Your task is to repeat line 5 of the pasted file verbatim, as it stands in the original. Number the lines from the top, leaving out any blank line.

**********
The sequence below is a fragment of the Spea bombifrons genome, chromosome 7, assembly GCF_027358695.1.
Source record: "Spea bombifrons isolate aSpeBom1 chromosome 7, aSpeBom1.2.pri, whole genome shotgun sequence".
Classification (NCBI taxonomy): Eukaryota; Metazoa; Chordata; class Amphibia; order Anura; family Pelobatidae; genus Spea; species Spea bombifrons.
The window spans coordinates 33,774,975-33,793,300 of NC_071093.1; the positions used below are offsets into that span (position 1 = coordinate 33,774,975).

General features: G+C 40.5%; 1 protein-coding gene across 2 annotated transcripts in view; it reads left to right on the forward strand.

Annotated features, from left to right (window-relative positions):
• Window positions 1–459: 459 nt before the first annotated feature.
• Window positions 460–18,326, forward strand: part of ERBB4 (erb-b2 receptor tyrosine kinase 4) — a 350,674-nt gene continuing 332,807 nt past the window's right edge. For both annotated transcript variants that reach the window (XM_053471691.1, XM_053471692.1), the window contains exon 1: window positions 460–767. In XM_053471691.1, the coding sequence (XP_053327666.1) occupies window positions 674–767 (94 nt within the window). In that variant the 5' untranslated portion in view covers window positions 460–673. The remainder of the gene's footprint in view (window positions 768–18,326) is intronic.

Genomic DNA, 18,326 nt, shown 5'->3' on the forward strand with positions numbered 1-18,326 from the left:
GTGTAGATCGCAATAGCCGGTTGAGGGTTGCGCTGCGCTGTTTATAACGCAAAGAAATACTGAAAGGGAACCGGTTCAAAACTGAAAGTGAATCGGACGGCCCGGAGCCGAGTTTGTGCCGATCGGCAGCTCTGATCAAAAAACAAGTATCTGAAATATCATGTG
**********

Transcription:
General features: G+C 40.5%; 1 protein-coding gene across 2 annotated transcripts in view; it reads left to right on the forward strand.